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Domestic First-Mover Advantage: International Institutional Design and Bargaining Outcomes

Counselman, Joshua (2021) Domestic First-Mover Advantage: International Institutional Design and Bargaining Outcomes. Doctoral Dissertation, University of Pittsburgh. (Unpublished)

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This dissertation addresses the relationship between international and domestic institutions during international negotiations. The central argument is that international institutions determine the sequencing of actions during the bargaining process. The second chapter provides an extensive review of the literature on trade politics. The third chapter develops a theoretical argument on sequencing of actions and first-mover advantage in negotiations. Specifically, the chapter emphasizes the role of international rules in determining domestic first-movers in trade negotiations. To test the argument, I collect and create a dataset of the United States' concessions during two General Agreement on Tariffs and Trade negotiating rounds. The fourth and fifth chapter examines sequencing and domestic influence under different international rules. The results provide support for the theoretical argument and the influence of move sequencing for international negotiations. The main implications of the results are three-fold: 1) Institutional change can have unintended consequences; 2) product inclusion and exclusion are more central to trade negotiations than tariff rates; 3) changes to the sequencing of actions create new possible bargaining outcomes.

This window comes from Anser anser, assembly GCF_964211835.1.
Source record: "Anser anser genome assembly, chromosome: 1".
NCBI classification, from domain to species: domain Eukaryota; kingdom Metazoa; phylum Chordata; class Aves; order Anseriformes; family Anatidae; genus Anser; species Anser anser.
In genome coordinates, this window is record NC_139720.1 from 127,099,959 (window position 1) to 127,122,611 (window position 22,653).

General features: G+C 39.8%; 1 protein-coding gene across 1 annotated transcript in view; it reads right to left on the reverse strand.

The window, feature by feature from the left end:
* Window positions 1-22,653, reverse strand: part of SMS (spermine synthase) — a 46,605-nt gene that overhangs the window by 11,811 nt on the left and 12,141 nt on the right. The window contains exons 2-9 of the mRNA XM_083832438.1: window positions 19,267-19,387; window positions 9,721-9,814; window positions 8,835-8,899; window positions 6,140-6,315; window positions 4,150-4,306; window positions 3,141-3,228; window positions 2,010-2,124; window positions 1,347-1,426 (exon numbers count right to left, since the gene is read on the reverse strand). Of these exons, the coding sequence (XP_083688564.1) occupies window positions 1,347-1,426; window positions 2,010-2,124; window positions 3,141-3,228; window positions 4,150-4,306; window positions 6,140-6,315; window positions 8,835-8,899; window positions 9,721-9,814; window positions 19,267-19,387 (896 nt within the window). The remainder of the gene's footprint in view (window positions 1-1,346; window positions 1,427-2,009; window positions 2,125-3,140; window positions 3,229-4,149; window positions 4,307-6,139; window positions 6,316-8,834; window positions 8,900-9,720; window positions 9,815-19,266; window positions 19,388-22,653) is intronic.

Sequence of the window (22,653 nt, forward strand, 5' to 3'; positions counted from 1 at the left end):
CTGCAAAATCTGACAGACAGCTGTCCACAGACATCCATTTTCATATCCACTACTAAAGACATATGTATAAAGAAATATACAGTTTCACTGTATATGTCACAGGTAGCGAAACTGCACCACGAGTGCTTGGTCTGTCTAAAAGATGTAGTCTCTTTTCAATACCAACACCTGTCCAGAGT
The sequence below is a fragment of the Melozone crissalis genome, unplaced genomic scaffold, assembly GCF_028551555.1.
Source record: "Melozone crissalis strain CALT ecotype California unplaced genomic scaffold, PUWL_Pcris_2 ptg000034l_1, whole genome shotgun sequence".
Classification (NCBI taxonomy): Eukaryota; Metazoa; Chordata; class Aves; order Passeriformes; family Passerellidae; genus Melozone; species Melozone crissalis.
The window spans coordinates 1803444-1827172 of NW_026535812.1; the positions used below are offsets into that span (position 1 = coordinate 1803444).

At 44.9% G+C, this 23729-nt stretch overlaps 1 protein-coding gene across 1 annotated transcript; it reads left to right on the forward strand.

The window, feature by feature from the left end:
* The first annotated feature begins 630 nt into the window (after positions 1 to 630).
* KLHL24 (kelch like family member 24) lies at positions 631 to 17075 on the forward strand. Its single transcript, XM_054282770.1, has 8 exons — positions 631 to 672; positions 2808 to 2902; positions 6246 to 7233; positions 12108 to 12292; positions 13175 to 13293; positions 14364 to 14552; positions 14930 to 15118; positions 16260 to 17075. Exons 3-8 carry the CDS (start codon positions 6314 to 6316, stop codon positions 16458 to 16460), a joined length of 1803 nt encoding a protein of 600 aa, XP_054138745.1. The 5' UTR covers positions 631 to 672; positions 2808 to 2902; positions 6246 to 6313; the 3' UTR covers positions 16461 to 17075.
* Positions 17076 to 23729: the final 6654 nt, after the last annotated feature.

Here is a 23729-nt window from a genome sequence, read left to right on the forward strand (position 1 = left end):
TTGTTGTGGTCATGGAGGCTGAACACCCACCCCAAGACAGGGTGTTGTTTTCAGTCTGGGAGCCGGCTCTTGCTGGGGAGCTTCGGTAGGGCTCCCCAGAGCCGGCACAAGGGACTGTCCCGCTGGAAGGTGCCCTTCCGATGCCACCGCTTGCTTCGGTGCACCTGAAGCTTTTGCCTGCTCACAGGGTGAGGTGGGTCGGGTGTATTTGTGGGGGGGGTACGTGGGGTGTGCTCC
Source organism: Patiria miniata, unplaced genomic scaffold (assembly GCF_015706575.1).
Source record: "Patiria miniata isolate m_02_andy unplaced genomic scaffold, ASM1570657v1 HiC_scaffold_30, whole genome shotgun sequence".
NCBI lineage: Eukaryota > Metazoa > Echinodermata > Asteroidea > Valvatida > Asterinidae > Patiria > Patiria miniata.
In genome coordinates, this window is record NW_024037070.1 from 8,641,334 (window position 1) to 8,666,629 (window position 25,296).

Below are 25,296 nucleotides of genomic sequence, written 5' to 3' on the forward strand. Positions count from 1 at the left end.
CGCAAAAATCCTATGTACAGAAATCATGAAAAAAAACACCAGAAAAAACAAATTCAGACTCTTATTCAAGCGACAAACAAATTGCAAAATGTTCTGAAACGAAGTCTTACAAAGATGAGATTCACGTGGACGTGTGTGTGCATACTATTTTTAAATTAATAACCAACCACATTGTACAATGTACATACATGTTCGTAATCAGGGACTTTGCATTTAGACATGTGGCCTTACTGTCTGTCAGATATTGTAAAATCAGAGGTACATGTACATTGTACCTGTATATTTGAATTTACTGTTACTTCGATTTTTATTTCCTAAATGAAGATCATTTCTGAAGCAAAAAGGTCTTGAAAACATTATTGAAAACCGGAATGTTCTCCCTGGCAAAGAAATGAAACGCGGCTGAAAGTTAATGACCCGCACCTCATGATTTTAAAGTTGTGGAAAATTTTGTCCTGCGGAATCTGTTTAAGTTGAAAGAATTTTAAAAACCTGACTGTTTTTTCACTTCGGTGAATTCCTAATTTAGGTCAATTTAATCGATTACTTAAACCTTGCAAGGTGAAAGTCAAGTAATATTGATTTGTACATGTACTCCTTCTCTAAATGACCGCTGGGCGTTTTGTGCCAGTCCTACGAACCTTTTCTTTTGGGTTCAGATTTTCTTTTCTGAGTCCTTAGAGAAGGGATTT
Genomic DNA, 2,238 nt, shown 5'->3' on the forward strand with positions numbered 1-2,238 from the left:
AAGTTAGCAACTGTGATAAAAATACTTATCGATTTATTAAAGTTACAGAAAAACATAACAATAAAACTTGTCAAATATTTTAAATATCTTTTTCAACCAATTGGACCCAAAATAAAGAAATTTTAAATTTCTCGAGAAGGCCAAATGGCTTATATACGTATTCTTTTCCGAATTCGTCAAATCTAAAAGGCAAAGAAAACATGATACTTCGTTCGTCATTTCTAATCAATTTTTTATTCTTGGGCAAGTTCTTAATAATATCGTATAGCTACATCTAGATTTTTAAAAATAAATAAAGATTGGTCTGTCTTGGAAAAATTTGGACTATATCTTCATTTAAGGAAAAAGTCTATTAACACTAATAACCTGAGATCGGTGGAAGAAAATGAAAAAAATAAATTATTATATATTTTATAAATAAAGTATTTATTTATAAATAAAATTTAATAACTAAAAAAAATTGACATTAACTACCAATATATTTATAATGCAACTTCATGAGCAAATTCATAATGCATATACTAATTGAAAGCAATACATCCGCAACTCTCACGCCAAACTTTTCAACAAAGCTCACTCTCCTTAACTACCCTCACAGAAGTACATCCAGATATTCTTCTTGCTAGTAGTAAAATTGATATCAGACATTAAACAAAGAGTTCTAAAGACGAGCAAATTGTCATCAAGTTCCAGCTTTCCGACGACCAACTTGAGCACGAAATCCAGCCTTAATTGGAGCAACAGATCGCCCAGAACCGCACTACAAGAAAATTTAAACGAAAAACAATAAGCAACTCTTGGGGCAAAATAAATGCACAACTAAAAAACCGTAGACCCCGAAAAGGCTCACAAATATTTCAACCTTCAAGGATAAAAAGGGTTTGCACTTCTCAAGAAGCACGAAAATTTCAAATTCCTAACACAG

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Item Type: University of Pittsburgh ETD
Status: Unpublished
CreatorsEmailPitt UsernameORCID
Counselman, Joshuajtc51@pitt.edujtc510000-0002-8271-1804
ETD Committee:
TitleMemberEmail AddressPitt UsernameORCID
Committee ChairHays, Jude C.jch61@pitt.edujch61
Committee MemberAklin, Michaëlaklin@pitt.eduaklin
Committee MemberOwen, Ericaericaowen@pitt.edueop3
Committee MemberDonno,
Date: 8 October 2021
Date Type: Publication
Defense Date: 30 July 2021
Approval Date: 8 October 2021
Submission Date: 5 August 2021
Access Restriction: No restriction; Release the ETD for access worldwide immediately.
Number of Pages: 218
Institution: University of Pittsburgh
Schools and Programs: Dietrich School of Arts and Sciences > Political Science
Degree: PhD - Doctor of Philosophy
Thesis Type: Doctoral Dissertation
Refereed: Yes
Uncontrolled Keywords: International trade, international organizations, GATT, lobbying, domestic firms and industries, institutional sequencing, first-mover advantage
Date Deposited: 08 Oct 2021 19:23
Last Modified: 08 Oct 2021 19:23


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